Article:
5 Digital Superstitions You Must Not Believe
Cybersecurity firm Kaspersky recently analysed what digital superstitions Internet users believe in nowadays and investigated whether there are grounds for these beliefs.
According to the global Kaspersky Digital Superstitions survey, the most popular misbelief is that one should not pronounce “Yes” or “No” when speaking on the phone with strangers.
Allegedly, the conversation can be recorded and used to steal money from banking accounts: the majority of respondents surveyed from the Middle East, Turkiye and Africa (META) region (84 per cent) agree with this. In fact, voice identification systems are used in some banks, but only as an additional authentication tool which is not enough for carrying out a transaction, in particular, to withdraw or transfer money.
Another common misconception according to the survey is that 85 per cent of respondents in the META region believe in a website’s HTTPS protocol guarantees its authenticity. While in fact, the HTTPS certificate means that personal data can’t be reached from outside of the website, however, this data can still be stolen by the site itself if it is a phishing resource.
The survey also established that more than half (57 per cent) of respondents believe that it’s possible to delete all information on a smartphone by rolling it back to factory settings. In reality, the data can often be recovered after a factory reset and formatting. Specifics of the storage space on gadgets implies that the data is deleted only in case it’s overwritten, which is not happening during a reset.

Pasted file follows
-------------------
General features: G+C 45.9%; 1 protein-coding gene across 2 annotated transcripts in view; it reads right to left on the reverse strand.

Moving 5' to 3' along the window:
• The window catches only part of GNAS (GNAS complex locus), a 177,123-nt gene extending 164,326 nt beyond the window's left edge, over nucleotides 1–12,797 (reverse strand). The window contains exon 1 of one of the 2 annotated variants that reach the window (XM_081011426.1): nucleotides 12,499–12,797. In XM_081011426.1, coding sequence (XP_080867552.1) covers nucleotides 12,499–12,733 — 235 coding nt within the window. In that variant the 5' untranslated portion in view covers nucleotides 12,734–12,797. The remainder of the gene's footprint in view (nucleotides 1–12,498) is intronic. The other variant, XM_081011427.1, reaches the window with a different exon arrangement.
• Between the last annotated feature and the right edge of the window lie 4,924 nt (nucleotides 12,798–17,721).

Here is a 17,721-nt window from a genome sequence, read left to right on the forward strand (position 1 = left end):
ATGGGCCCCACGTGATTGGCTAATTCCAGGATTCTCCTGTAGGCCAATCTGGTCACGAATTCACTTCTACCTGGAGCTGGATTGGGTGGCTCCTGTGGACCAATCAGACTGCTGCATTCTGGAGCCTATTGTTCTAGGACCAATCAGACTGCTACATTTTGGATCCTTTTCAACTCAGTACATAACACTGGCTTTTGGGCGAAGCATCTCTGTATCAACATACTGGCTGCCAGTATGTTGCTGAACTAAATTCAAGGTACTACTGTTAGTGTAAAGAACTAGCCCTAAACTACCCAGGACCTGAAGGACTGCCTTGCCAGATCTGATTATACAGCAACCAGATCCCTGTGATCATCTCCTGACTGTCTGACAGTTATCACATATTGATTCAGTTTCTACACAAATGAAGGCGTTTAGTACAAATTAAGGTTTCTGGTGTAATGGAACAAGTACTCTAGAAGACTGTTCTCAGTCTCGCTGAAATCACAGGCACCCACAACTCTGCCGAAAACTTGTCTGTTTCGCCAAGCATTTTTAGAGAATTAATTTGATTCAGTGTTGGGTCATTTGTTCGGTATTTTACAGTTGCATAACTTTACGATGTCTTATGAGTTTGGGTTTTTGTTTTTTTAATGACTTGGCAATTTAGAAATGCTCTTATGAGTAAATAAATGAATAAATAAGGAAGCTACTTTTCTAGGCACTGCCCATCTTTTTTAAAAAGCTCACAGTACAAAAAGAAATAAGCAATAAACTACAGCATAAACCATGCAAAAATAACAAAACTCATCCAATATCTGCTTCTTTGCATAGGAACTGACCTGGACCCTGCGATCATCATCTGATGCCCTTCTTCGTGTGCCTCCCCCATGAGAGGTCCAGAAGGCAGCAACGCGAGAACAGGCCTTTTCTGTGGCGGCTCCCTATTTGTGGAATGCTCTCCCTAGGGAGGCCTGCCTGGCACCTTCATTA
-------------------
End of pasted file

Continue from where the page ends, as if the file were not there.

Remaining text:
57 per cent of respondents from the META region also think that if the device is not connected to the Internet, it is impossible to infect it with malware. In fact, it’s possible to infect a device even if it is not connected to the Internet, for example, using a flash drive or other removable media.
Four in five (82 per cent) users according to Kaspersky also think that the “Incognito” mode in the browser provides complete anonymity on the Internet. Though “Incognito” mode doesn’t guarantee absolute privacy. In this mode, the browser is not saving the history of visiting websites, cookies, download history and authorisation data which is not equal to complete anonymity.
“For over 25 years already we’ve been fighting not only various cyberthreats, but also digital superstitions. However, many of them are extremely durable. For example, it is interesting that more than a third of the users surveyed still believe that cactus plants absorb radiation from a monitor that may be harmful. That is why it is important to constantly improve digital literacy, as well as use reliable security solutions. There is nothing to be ashamed of not knowing something – and it is never too late to learn something new,” says Brandon Muller, technology expert and consultant for the MEA region at Kaspersky.
To protect against various cyberthreats, Kaspersky experts recommend following the below tips:
- Pay attention to privacy settings in social networks and on popular platforms.
- Use strong and unique passwords for all your accounts (at least 12 characters with letters in different case, numbers and special characters), store them in password managers.
- In those services that allow it, set up two-factor authorisation.
- Download applications only from official stores and periodically check which programs are installed on the device.
- Do not follow suspicious links in mail, instant messengers or social networks (even if they were sent by friends).
- Carefully check the name of the site in the address bar before entering your personal or payment data on it.
- Do not believe the myths and constantly improve your digital literacy, and in order not to worry about the safety of your data, install a reliable security solution on all your gadgets, including mobile devices.